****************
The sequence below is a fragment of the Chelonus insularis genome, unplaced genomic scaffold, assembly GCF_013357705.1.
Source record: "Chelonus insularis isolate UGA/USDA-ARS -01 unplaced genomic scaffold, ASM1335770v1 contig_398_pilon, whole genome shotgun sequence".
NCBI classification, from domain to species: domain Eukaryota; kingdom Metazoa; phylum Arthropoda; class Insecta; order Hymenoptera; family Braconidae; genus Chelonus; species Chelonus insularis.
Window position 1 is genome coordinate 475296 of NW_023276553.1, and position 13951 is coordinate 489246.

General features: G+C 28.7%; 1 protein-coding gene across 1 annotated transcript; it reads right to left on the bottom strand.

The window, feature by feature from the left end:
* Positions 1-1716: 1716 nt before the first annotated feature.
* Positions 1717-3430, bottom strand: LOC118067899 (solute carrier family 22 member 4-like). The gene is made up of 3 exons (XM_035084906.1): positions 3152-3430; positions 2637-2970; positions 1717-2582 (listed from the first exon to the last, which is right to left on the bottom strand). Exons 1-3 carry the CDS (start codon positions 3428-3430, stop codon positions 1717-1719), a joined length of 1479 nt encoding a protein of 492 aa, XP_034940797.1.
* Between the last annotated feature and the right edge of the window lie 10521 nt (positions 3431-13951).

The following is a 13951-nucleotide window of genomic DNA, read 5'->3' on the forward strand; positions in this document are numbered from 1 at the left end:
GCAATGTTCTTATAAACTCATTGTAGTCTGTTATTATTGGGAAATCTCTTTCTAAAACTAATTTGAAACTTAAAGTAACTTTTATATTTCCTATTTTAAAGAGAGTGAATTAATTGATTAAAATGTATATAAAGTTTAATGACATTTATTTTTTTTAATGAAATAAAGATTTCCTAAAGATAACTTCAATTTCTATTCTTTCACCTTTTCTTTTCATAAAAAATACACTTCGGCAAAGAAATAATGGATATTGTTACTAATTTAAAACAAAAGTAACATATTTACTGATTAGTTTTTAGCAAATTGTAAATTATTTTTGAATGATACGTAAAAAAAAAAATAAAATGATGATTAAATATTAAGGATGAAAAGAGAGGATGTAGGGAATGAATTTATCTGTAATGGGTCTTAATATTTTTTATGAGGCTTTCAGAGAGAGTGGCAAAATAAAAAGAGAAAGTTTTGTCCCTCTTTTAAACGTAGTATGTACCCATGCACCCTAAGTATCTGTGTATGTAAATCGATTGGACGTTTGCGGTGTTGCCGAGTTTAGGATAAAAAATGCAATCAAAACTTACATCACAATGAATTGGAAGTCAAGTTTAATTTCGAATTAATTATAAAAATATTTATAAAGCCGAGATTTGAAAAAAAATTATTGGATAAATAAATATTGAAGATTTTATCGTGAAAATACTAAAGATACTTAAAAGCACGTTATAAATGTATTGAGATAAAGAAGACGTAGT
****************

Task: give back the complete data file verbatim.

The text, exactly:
The sequence below is a fragment of the Chelonus insularis genome, unplaced genomic scaffold, assembly GCF_013357705.1.
Source record: "Chelonus insularis isolate UGA/USDA-ARS -01 unplaced genomic scaffold, ASM1335770v1 contig_398_pilon, whole genome shotgun sequence".
NCBI classification, from domain to species: domain Eukaryota; kingdom Metazoa; phylum Arthropoda; class Insecta; order Hymenoptera; family Braconidae; genus Chelonus; species Chelonus insularis.
Window position 1 is genome coordinate 475296 of NW_023276553.1, and position 13951 is coordinate 489246.

General features: G+C 28.7%; 1 protein-coding gene across 1 annotated transcript; it reads right to left on the bottom strand.

The window, feature by feature from the left end:
* Positions 1-1716: 1716 nt before the first annotated feature.
* Positions 1717-3430, bottom strand: LOC118067899 (solute carrier family 22 member 4-like). The gene is made up of 3 exons (XM_035084906.1): positions 3152-3430; positions 2637-2970; positions 1717-2582 (listed from the first exon to the last, which is right to left on the bottom strand). Exons 1-3 carry the CDS (start codon positions 3428-3430, stop codon positions 1717-1719), a joined length of 1479 nt encoding a protein of 492 aa, XP_034940797.1.
* Between the last annotated feature and the right edge of the window lie 10521 nt (positions 3431-13951).

The following is a 13951-nucleotide window of genomic DNA, read 5'->3' on the forward strand; positions in this document are numbered from 1 at the left end:
GCAATGTTCTTATAAACTCATTGTAGTCTGTTATTATTGGGAAATCTCTTTCTAAAACTAATTTGAAACTTAAAGTAACTTTTATATTTCCTATTTTAAAGAGAGTGAATTAATTGATTAAAATGTATATAAAGTTTAATGACATTTATTTTTTTTAATGAAATAAAGATTTCCTAAAGATAACTTCAATTTCTATTCTTTCACCTTTTCTTTTCATAAAAAATACACTTCGGCAAAGAAATAATGGATATTGTTACTAATTTAAAACAAAAGTAACATATTTACTGATTAGTTTTTAGCAAATTGTAAATTATTTTTGAATGATACGTAAAAAAAAAAATAAAATGATGATTAAATATTAAGGATGAAAAGAGAGGATGTAGGGAATGAATTTATCTGTAATGGGTCTTAATATTTTTTATGAGGCTTTCAGAGAGAGTGGCAAAATAAAAAGAGAAAGTTTTGTCCCTCTTTTAAACGTAGTATGTACCCATGCACCCTAAGTATCTGTGTATGTAAATCGATTGGACGTTTGCGGTGTTGCCGAGTTTAGGATAAAAAATGCAATCAAAACTTACATCACAATGAATTGGAAGTCAAGTTTAATTTCGAATTAATTATAAAAATATTTATAAAGCCGAGATTTGAAAAAAAATTATTGGATAAATAAATATTGAAGATTTTATCGTGAAAATACTAAAGATACTTAAAAGCACGTTATAAATGTATTGAGATAAAGAAGACGTAGT